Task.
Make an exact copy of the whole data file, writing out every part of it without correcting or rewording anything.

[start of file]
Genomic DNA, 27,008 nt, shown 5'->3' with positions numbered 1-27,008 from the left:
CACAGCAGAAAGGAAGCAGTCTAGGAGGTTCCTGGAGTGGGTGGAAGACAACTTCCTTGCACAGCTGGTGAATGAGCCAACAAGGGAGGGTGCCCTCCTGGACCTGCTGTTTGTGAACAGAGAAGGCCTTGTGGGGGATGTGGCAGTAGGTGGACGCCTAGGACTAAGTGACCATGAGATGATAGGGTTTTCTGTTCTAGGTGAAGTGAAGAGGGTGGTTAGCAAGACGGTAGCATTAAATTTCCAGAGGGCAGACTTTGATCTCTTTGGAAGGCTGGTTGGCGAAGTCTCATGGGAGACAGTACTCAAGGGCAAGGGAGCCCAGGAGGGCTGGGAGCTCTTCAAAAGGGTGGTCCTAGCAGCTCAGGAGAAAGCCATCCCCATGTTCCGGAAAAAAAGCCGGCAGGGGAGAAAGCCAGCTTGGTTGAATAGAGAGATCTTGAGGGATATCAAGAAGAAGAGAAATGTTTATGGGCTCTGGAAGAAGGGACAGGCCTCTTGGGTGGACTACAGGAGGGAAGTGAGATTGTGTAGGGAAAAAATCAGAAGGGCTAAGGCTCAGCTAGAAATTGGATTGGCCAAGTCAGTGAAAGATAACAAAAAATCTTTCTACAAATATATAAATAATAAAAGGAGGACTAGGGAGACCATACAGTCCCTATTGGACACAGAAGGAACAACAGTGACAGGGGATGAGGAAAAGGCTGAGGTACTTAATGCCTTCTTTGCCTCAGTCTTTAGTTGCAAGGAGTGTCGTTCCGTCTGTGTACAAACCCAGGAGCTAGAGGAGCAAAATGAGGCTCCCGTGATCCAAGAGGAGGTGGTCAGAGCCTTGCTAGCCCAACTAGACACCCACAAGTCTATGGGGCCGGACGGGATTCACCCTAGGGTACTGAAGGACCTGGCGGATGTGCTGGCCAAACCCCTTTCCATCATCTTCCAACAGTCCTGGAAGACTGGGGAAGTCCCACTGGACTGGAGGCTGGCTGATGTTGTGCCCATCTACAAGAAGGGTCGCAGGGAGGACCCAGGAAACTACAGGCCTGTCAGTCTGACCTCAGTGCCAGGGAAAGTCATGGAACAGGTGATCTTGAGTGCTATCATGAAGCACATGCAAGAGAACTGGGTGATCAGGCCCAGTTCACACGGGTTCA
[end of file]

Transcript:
Genomic DNA, 27,008 nt, shown 5'->3' with positions numbered 1-27,008 from the left:
CACAGCAGAAAGGAAGCAGTCTAGGAGGTTCCTGGAGTGGGTGGAAGACAACTTCCTTGCACAGCTGGTGAATGAGCCAACAAGGGAGGGTGCCCTCCTGGACCTGCTGTTTGTGAACAGAGAAGGCCTTGTGGGGGATGTGGCAGTAGGTGGACGCCTAGGACTAAGTGACCATGAGATGATAGGGTTTTCTGTTCTAGGTGAAGTGAAGAGGGTGGTTAGCAAGACGGTAGCATTAAATTTCCAGAGGGCAGACTTTGATCTCTTTGGAAGGCTGGTTGGCGAAGTCTCATGGGAGACAGTACTCAAGGGCAAGGGAGCCCAGGAGGGCTGGGAGCTCTTCAAAAGGGTGGTCCTAGCAGCTCAGGAGAAAGCCATCCCCATGTTCCGGAAAAAAAGCCGGCAGGGGAGAAAGCCAGCTTGGTTGAATAGAGAGATCTTGAGGGATATCAAGAAGAAGAGAAATGTTTATGGGCTCTGGAAGAAGGGACAGGCCTCTTGGGTGGACTACAGGAGGGAAGTGAGATTGTGTAGGGAAAAAATCAGAAGGGCTAAGGCTCAGCTAGAAATTGGATTGGCCAAGTCAGTGAAAGATAACAAAAAATCTTTCTACAAATATATAAATAATAAAAGGAGGACTAGGGAGACCATACAGTCCCTATTGGACACAGAAGGAACAACAGTGACAGGGGATGAGGAAAAGGCTGAGGTACTTAATGCCTTCTTTGCCTCAGTCTTTAGTTGCAAGGAGTGTCGTTCCGTCTGTGTACAAACCCAGGAGCTAGAGGAGCAAAATGAGGCTCCCGTGATCCAAGAGGAGGTGGTCAGAGCCTTGCTAGCCCAACTAGACACCCACAAGTCTATGGGGCCGGACGGGATTCACCCTAGGGTACTGAAGGACCTGGCGGATGTGCTGGCCAAACCCCTTTCCATCATCTTCCAACAGTCCTGGAAGACTGGGGAAGTCCCACTGGACTGGAGGCTGGCTGATGTTGTGCCCATCTACAAGAAGGGTCGCAGGGAGGACCCAGGAAACTACAGGCCTGTCAGTCTGACCTCAGTGCCAGGGAAAGTCATGGAACAGGTGATCTTGAGTGCTATCATGAAGCACATGCAAGAGAACTGGGTGATCAGGCCCAGTTCACACGGGTTCA